Edit Blog Post
Published: December 10th 2016
Firstly crossing the border from Vietnam to Cambodia really couldn't have been easier...maybe a little quicker, but this is Asia. I paid 200,000 Dong (£7) for the bus ticket from HCM to Phnom Penn. When we boarded the bus the conductor took all of our passports and the $35US for the visa, when we got to the border he got off and sorted everything, we just needed to walk through. The worrying thing is that all the big bags were left on the bus, so if you did want to traffic drugs, or worse, then it wouldn't be a problem!.
Arriving in Phnom Penn I was kinda expecting another HCM. I've been told by friends who've visited before that it's the dodgiest city in the whole of SE Asia. So I was pleasantly surprised to find a rather calm and clean city, where I felt 100% safe at all times.
When we got off the bus a few other people were heading to the same hostel, so a party of 7 all headed to “19 Happy Hostel” for around $1 each. The hostel itself was pretty good, clean and a variety of rooms to choose from. I took the 14 bed dorm for $2.87 per night! The downstairs bar area was really good, with a pool table and aux cable for the speakers. Beer is $1 a can!
Like I mentioned at the end of my previous blog, the main “attractions” in PP are the killing fields and the S-21 prison museums. Fully prepared for another day of gruesome information we set off around 10.30AM, with 8 of us paying $5 per tuk-tuk for the whole day.
First stop was the killing fields, with a quick detour via the shooting range. I didn't want to shoot a gun, I had zero regrets after leaving Cu Chi, but my friend did and the driver told us it's better to go before the museums because “you won't really have the feeling to shoot after the killing fields”.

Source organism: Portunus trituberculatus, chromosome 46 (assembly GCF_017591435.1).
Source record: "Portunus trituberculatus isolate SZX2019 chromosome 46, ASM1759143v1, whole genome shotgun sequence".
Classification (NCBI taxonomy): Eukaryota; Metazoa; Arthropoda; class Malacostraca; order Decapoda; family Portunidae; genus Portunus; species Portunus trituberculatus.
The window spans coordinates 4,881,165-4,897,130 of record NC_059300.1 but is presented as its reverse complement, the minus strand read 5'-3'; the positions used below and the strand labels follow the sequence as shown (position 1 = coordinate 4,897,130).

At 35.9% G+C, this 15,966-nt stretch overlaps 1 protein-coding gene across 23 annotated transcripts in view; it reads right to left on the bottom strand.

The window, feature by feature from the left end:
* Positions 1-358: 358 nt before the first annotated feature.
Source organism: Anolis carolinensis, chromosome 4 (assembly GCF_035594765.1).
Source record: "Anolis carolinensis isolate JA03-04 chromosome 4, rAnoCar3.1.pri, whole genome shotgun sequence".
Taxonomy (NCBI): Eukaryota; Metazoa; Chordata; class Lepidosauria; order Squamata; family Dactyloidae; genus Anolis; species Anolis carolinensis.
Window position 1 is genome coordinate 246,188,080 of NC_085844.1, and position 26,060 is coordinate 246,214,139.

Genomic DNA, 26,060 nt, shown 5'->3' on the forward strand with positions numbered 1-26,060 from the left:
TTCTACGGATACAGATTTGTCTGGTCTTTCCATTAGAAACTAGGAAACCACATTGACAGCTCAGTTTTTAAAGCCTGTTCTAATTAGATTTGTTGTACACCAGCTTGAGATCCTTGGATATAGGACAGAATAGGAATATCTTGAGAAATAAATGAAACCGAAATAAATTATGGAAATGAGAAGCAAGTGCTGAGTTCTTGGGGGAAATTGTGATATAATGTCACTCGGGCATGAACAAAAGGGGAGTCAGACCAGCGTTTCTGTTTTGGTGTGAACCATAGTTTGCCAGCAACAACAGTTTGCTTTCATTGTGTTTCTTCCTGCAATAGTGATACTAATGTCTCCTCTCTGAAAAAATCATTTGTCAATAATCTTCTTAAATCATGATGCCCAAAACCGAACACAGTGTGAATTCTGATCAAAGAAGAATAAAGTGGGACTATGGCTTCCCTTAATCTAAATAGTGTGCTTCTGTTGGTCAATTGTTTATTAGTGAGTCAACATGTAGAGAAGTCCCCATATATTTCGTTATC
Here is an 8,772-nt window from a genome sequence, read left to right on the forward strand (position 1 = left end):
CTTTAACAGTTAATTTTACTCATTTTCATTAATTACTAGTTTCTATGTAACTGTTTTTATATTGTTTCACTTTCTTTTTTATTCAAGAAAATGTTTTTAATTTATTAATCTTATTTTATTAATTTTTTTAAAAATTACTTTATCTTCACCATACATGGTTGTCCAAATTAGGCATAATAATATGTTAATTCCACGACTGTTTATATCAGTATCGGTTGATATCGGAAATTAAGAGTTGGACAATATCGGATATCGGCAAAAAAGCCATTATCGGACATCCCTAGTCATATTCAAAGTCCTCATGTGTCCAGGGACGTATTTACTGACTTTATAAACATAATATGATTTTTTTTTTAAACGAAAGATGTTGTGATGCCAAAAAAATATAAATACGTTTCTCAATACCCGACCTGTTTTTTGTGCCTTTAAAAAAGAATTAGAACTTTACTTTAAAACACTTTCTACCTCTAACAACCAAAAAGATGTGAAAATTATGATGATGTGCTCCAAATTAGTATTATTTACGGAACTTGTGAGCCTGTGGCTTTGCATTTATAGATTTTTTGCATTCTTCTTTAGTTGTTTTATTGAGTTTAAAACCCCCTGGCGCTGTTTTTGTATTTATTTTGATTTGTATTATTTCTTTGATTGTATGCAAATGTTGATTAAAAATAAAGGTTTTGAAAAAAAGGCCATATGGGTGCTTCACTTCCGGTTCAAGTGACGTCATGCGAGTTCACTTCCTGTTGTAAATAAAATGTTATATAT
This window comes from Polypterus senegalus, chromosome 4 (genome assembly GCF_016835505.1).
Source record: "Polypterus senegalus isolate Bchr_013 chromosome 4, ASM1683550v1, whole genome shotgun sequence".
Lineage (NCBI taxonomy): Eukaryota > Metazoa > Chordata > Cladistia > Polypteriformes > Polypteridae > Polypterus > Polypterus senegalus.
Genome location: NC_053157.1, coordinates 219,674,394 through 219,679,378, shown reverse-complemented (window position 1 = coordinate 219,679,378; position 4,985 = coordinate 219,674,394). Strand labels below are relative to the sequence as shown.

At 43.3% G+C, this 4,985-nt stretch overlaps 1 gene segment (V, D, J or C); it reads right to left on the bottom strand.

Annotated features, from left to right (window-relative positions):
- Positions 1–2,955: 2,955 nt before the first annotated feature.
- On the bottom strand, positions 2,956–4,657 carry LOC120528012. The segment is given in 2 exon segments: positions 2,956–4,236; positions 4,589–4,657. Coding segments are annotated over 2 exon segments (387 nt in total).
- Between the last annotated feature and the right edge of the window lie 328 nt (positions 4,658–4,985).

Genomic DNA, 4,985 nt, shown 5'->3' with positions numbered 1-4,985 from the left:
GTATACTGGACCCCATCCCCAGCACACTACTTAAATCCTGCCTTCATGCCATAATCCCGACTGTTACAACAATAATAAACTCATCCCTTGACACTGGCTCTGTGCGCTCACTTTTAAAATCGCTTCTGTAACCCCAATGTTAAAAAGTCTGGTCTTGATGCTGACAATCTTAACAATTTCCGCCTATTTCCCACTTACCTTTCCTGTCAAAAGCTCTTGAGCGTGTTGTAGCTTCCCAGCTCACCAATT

To empty a “full” clip of 30 rounds from an AK-47 was $55...alternatively for as little as $300 you can take a “taxi” into the mountains and fire a rocket launcher at a cow.
Quite what the legality of the firing range was I'm not sure, because it was down a dirt path behind a big corrugated iron sheet door, with no signs and a strict no picture policy.
I have to admit I knew very little about the mass genocide that took place here in the 70s. I'd just about heard of Pol Pot and can remember seeing the trial on TV a few years ago.
The Khmer rouge party of Pol Pot took over in 1975 to “liberate” the Cambodian people of US imperialism, and proceeded over the following three years to kill 3 million Cambodians. Just think about this...1/4 people of the people in your country murdered in three years.
The killing fields was literally hat is says on the tin. You get entry and an audio guide for $6, you walk around the complex and it tells you what each area was used for, where mass graves were found, and stories from survivors or people who worked there.
The most sobering moment, probably of my life, was learning about the “killing tree”. Next to a mass grave and found with bits of human brain, hair and flesh. The tree was used for the murder of babies. The soldiers would hold their legs and swing them into the tree before throwing them into the grave.
The next stop was the S-21 prison. Used to detain and torture false confessions out of people. The beds used to chain the victims were still in the rooms and it made for some pretty chilling viewing.
I'm not going to give a history lesson, if you want to know more look into yourself. It's making me sad again just writing this. Again it was $6 for entry and the audio guide.
On a more positive note I had incredible food all day, a Cambodian take on Thai red curry and a Khmer curry in the evening which might have been one of the best things I've ever eaten.
Overall PP has been a very interesting stop, with amazing food!
Unsure where to head next I'm going with some friends to Koh Rong, an island in the south. Apparently I don't do enough sitting around on the beach in Australia...
Tot: 2.714s; Tpl: 0.056s; cc: 11; qc: 46; dbt: 0.0381s; 2; m:saturn w:www (184.108.40.206); sld: 1;
; mem: 1.3mb